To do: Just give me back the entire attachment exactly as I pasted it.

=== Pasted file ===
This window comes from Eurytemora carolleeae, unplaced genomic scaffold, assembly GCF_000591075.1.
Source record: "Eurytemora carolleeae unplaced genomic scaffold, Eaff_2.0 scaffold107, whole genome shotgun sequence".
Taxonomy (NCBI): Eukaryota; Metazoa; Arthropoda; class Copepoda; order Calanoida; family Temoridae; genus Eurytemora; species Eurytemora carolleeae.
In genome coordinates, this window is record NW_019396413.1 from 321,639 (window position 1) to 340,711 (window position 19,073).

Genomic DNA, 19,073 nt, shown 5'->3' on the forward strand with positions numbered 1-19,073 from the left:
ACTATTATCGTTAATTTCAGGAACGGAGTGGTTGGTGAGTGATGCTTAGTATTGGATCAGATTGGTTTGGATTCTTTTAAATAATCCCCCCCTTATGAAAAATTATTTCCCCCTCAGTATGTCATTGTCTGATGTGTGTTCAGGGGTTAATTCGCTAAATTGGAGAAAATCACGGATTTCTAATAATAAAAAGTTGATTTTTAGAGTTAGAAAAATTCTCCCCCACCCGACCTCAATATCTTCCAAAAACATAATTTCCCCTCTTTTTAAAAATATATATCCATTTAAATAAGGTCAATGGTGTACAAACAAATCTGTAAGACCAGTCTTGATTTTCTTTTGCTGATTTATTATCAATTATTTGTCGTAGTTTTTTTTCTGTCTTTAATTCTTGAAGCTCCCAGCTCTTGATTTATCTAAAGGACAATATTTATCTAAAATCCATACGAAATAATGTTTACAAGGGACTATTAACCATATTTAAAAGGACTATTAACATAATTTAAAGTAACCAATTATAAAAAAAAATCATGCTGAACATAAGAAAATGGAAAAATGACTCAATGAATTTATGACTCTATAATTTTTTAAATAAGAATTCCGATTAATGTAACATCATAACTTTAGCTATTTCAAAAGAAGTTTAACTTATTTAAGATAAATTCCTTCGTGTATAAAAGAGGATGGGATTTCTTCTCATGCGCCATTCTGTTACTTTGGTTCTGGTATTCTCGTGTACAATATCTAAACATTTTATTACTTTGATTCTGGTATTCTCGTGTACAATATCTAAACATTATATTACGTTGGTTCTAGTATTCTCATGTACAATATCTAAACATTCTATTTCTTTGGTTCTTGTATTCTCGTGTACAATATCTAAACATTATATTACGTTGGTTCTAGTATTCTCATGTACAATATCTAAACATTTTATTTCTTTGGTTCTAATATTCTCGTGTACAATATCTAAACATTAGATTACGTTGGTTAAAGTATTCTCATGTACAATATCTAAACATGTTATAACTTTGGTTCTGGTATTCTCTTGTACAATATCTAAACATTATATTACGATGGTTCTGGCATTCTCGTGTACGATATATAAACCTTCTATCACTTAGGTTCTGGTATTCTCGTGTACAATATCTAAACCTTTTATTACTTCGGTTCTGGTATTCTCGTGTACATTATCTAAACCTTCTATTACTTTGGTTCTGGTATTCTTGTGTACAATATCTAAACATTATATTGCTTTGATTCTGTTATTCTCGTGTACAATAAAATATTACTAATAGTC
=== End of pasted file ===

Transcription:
This window comes from Eurytemora carolleeae, unplaced genomic scaffold, assembly GCF_000591075.1.
Source record: "Eurytemora carolleeae unplaced genomic scaffold, Eaff_2.0 scaffold107, whole genome shotgun sequence".
Taxonomy (NCBI): Eukaryota; Metazoa; Arthropoda; class Copepoda; order Calanoida; family Temoridae; genus Eurytemora; species Eurytemora carolleeae.
In genome coordinates, this window is record NW_019396413.1 from 321,639 (window position 1) to 340,711 (window position 19,073).

Genomic DNA, 19,073 nt, shown 5'->3' on the forward strand with positions numbered 1-19,073 from the left:
ACTATTATCGTTAATTTCAGGAACGGAGTGGTTGGTGAGTGATGCTTAGTATTGGATCAGATTGGTTTGGATTCTTTTAAATAATCCCCCCCTTATGAAAAATTATTTCCCCCTCAGTATGTCATTGTCTGATGTGTGTTCAGGGGTTAATTCGCTAAATTGGAGAAAATCACGGATTTCTAATAATAAAAAGTTGATTTTTAGAGTTAGAAAAATTCTCCCCCACCCGACCTCAATATCTTCCAAAAACATAATTTCCCCTCTTTTTAAAAATATATATCCATTTAAATAAGGTCAATGGTGTACAAACAAATCTGTAAGACCAGTCTTGATTTTCTTTTGCTGATTTATTATCAATTATTTGTCGTAGTTTTTTTTCTGTCTTTAATTCTTGAAGCTCCCAGCTCTTGATTTATCTAAAGGACAATATTTATCTAAAATCCATACGAAATAATGTTTACAAGGGACTATTAACCATATTTAAAAGGACTATTAACATAATTTAAAGTAACCAATTATAAAAAAAAATCATGCTGAACATAAGAAAATGGAAAAATGACTCAATGAATTTATGACTCTATAATTTTTTAAATAAGAATTCCGATTAATGTAACATCATAACTTTAGCTATTTCAAAAGAAGTTTAACTTATTTAAGATAAATTCCTTCGTGTATAAAAGAGGATGGGATTTCTTCTCATGCGCCATTCTGTTACTTTGGTTCTGGTATTCTCGTGTACAATATCTAAACATTTTATTACTTTGATTCTGGTATTCTCGTGTACAATATCTAAACATTATATTACGTTGGTTCTAGTATTCTCATGTACAATATCTAAACATTCTATTTCTTTGGTTCTTGTATTCTCGTGTACAATATCTAAACATTATATTACGTTGGTTCTAGTATTCTCATGTACAATATCTAAACATTTTATTTCTTTGGTTCTAATATTCTCGTGTACAATATCTAAACATTAGATTACGTTGGTTAAAGTATTCTCATGTACAATATCTAAACATGTTATAACTTTGGTTCTGGTATTCTCTTGTACAATATCTAAACATTATATTACGATGGTTCTGGCATTCTCGTGTACGATATATAAACCTTCTATCACTTAGGTTCTGGTATTCTCGTGTACAATATCTAAACCTTTTATTACTTCGGTTCTGGTATTCTCGTGTACATTATCTAAACCTTCTATTACTTTGGTTCTGGTATTCTTGTGTACAATATCTAAACATTATATTGCTTTGATTCTGTTATTCTCGTGTACAATAAAATATTACTAATAGTC